The old “all you need is a black bucktail” or “all I throw is black” just doesn’t cut it sometimes. There will certainly be fish caught by the stubborn individual that sticks by single colors or lure-types, but often their “holy grail” will produce nothing, while a different presentation could score. The good news is, in sticking with one lure or color, they’ll never know otherwise. Not knowing can be a peaceful existence (what you don’t know, doesn’t hurt much).
Sort It Out
Where to start? There are a lot of factors to consider. And look out if you’re the type that likes to proclaim knowledge of the “hot” or “right” color for the situation. This info is better kept to yourself, since lure color in muskie fishing is similar to discussions involving the best football team — or worse yet, the best brand of truck or snowmobile to own. Exercise caution. Improper handling of the “color” discussion can result in some brutal intellectual skirmishes and bruised egos. Extreme cases involving lure sabotage (re-painting proven lures) have been recorded.
Another reason to keep it to yourself is that it often takes a lot of time to figure it out. And on those days when the fish are picky, it should be privileged information. In reality, it’s really just trial and error, but there are a few starting points to consider.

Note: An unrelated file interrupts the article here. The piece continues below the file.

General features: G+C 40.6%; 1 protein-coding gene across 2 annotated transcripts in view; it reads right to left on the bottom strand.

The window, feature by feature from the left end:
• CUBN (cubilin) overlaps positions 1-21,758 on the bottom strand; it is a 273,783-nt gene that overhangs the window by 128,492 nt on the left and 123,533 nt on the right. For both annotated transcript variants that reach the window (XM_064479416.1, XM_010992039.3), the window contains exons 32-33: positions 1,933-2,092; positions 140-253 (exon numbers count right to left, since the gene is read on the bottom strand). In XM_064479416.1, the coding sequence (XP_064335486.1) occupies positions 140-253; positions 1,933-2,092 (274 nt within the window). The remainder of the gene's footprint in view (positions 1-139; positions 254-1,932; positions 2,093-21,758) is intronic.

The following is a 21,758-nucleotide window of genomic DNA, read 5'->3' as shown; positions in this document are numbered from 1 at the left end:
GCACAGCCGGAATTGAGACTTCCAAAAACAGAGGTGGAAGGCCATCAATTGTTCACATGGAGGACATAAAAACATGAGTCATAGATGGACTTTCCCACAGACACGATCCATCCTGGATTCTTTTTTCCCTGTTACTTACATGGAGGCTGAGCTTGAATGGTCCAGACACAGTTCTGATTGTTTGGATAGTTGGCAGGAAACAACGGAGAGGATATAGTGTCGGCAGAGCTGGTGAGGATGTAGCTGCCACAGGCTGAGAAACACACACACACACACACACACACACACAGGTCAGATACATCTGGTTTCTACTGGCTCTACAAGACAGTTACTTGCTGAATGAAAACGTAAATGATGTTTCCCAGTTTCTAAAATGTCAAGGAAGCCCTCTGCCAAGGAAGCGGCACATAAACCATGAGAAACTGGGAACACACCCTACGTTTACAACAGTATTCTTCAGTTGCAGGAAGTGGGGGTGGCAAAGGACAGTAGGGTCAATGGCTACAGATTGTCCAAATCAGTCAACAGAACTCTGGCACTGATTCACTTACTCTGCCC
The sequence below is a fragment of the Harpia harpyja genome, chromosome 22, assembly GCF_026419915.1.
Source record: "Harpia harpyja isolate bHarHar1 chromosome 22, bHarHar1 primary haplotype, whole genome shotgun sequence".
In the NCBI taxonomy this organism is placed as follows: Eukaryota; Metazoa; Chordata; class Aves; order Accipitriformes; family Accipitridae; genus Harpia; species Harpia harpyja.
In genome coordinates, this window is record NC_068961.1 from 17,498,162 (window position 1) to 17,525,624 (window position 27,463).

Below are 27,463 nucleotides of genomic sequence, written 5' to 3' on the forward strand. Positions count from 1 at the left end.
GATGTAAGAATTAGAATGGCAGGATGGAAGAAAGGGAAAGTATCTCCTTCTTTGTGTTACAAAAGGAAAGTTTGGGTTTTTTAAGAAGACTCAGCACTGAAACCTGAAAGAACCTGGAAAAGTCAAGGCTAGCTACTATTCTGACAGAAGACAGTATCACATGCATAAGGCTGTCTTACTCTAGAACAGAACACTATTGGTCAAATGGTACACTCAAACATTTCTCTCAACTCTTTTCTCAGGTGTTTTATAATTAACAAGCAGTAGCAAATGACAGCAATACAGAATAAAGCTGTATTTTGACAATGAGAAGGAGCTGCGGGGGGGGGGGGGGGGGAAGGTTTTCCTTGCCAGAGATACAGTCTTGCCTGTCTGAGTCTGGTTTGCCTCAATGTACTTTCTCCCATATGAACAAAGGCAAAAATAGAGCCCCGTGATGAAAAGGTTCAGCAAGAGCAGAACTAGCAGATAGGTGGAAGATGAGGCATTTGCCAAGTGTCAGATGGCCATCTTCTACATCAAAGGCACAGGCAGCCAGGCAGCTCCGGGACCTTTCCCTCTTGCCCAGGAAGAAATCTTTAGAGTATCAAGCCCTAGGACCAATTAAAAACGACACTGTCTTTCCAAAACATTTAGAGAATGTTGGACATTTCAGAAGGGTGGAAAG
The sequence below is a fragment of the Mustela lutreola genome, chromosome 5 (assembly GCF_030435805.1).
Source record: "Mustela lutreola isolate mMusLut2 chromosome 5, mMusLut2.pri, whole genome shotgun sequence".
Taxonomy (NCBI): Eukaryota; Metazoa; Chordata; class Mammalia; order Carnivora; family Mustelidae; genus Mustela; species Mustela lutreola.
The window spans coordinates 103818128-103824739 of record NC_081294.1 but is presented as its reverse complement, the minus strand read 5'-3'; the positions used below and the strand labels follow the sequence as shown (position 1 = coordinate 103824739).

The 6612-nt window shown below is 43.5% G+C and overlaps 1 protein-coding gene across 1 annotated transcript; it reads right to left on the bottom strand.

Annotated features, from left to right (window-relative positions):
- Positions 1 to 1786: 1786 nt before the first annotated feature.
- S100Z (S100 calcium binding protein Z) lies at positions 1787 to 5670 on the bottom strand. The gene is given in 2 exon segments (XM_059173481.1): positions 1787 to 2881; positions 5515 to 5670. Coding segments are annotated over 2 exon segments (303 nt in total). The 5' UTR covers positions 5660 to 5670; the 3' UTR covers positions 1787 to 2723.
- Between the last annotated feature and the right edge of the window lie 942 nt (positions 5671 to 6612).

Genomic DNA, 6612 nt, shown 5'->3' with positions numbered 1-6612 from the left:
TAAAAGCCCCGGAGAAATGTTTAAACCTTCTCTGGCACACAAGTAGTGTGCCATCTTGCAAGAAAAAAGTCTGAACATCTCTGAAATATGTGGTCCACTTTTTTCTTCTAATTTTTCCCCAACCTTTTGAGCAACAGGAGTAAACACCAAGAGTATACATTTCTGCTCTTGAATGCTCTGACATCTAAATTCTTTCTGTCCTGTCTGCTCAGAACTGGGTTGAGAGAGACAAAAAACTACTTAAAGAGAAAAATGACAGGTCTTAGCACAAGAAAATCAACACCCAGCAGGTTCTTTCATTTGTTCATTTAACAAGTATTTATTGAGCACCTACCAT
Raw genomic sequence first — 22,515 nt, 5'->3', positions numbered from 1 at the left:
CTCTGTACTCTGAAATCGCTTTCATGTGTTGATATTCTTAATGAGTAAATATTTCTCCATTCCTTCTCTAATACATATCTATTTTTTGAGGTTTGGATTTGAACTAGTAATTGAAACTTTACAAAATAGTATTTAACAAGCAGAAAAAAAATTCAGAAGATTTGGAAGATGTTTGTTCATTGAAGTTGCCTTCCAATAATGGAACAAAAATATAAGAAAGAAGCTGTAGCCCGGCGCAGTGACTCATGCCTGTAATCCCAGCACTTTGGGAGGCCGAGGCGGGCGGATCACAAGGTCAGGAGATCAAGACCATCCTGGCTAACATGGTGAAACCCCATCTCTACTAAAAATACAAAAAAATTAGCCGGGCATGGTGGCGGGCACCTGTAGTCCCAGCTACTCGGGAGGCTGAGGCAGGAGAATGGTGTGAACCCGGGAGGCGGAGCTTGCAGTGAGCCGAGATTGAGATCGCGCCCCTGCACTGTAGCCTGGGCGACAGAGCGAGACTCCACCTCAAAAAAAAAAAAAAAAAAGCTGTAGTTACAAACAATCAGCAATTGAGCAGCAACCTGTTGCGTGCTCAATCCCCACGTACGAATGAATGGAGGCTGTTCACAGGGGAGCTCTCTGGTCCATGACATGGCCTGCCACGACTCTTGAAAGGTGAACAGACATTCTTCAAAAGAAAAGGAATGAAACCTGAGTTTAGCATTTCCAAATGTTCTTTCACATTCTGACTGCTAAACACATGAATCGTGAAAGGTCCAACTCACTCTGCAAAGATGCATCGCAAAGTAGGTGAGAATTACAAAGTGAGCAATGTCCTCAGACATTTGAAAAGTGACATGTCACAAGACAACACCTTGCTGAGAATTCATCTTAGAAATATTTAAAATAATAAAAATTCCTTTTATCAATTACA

The number one point being: There are no rules, but the old “match the hatch” rule we’ve been hearing for years definitely has merit. Especially in situations where it is “known” that heavy concentrations of a particular forage type is present.
Many of us have experienced scenarios where color patterns that couldn’t possibly be construed for anything natural will score, but if predators are really tuned-in to a forage type (easy, binge-type feeding), matching can be important. Let’s say we’re dealing with the cisco/tulibee spawn, or panfish spawn — or we just know that there are high concentrations of a certain forage species in an area (for whatever reason, electronics, viewing other anglers, etc.). When there are big numbers of the same color type in forage, it can be important to match it. It’s the reason that a “perch” pattern is a consistent producer anywhere.
So, matching forage that currently offers an easy meal scenario for muskies is realistically the only thing that actually makes sense when it comes to color selection. So, what about fluorescents and super-bright stuff? None of it really makes sense, since some of the wilder stuff like pink, orange and chartreuse is definitely beyond the realm of nature.
But, we really don’t know how a muskie sees these colors. All I know is that I’ve learned to rule out nothing, and lure color is no exception. It must have something to do with contrast. Realistically though, the “why” holds little merit; figuring out what color they’re eating has substantial merit.
Beyond sensibility, about all we can do is experiment. The classic rules are a good place to start: in clear water, natural colors; in darker waters, fluorescent/bright colors.